Interest rates on the most popular mortgage loan products took divergent paths in the latest HSH.com Weekly Mortgage Rates Radar report for the week ended February 24, 2015, with rate levels on fixed loans increasing but adjustable-rate mortgages declining slightly.
The streamlined HSH.com report, which now covers only two types of mortgages – 30-year fixed-rate mortgages and 5/1 ARMs – stated that the average rate for the former product increased by seven basis points, moving from 3.83 percent to 3.90 percent. On the other hand, 5/1 Hybrid ARMs were down by three basis points from 3.16 percent to 3.13 percent on the weekly survey, which covers a wraparound week of Wednesday to Tuesday.
HSH.com vice president Keith Gumbinger believes that the recent spate of mortgage rate increases may be ending soon, while also discussing some of the factors that caused this week’s increase in fixed rates. “Mortgage rates have mostly been climbing over the past three weeks, but the rise appears to be in the process of ending for the moment,” said Gumbinger in a statement. “A slightly warmer global economic climate, a European Central Bank adding stimulus and a belief by investors that the Fed is committed to raising rates before long were all among the reasons for the mild lift in rates.”
The end of 2014 was an Indian summer of sorts for the broader housing market, as home price hikes slowed down considerably, interest rates consistently moved down, and most major housing metrics improved to close out the year. This trend continued in the first month of 2015, as global economic concerns and worries of deflation in the United States had foreign investors turning U.S. bonds into a safe haven.
As such, U.S. bond yields and mortgage rates went down in parallel through the last weeks of January. However, improved economic prospects in some markets, including the United States, have been among the many variables influencing rate increases this month.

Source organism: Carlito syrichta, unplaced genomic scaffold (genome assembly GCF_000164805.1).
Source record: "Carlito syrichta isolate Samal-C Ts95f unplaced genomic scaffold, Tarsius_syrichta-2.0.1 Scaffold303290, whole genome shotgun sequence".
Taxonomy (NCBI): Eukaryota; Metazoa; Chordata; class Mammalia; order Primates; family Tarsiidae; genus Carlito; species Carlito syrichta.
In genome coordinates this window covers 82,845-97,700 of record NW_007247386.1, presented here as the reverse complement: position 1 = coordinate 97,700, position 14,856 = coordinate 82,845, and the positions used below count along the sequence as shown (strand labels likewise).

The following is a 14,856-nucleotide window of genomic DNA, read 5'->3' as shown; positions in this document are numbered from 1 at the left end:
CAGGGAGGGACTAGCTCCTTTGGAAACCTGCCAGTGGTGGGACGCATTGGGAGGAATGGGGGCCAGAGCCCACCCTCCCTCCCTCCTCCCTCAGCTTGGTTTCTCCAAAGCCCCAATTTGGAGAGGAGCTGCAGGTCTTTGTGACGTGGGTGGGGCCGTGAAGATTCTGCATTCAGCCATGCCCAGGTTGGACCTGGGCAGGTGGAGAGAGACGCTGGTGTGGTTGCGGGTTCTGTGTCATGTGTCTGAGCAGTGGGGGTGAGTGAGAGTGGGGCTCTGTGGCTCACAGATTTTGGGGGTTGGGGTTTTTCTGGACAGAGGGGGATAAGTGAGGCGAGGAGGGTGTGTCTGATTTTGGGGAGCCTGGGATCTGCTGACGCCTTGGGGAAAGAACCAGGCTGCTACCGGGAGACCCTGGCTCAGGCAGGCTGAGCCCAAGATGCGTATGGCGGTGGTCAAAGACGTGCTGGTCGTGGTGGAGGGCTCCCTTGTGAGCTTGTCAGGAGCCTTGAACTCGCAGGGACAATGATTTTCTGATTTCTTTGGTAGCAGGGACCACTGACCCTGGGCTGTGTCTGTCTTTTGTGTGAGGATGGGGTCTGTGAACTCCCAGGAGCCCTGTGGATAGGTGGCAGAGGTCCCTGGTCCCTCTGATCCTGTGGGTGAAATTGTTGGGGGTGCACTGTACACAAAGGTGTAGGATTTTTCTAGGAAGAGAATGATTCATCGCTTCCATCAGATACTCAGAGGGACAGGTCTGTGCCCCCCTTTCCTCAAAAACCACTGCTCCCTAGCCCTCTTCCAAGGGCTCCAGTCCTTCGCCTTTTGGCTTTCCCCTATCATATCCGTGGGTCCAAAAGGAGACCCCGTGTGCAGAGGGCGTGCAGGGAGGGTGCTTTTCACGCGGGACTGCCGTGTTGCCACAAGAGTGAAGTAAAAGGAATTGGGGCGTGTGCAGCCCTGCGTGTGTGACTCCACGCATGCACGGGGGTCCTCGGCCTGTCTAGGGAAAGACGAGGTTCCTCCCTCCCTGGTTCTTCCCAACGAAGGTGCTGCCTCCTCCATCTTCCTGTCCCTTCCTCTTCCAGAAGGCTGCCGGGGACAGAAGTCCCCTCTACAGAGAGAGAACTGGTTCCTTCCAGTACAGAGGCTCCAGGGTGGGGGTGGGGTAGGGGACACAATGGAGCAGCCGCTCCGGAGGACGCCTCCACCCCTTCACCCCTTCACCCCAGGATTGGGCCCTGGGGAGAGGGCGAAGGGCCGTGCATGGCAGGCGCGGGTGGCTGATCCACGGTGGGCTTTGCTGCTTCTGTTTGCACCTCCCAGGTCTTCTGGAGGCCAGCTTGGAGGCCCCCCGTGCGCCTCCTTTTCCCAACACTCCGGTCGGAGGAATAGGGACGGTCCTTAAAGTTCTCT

Gumbinger added in his statement that one variable that may play a role in his predicted mortgage rate declines going forward was Federal Reserve Chair Janet L. Yellen’s recent Congressional testimony. “Ms. Yellen’s testimony before the Congress Tuesday was less “hawkish” than was expected,” he continued. “In her prepared remarks, she again mentioned that the Fed would be ‘patient’ before starting to raise short-term interest rates, meaning that it will be at least a couple of Fed meetings before any change occurs.”
Aside from giving a basic recap of Yellen’s prepared remarks made earlier in the week, Gumbinger also explained that Yellen’s quotes from the testimony deemphasized the importance of language when it comes to determining when the Fed will be increasing its benchmark interest rate. “This cheered markets, and yields and rates retreated somewhat,” he added. “As a result, at least a portion, perhaps all, of this week’s bump in mortgage rates will be erased in the coming days.” For the coming two months, HSH.com has a downside forecast of 3.80 percent for 30-year fixed mortgage rates, and an upside prediction of 4.25 percent for the same type mortgage.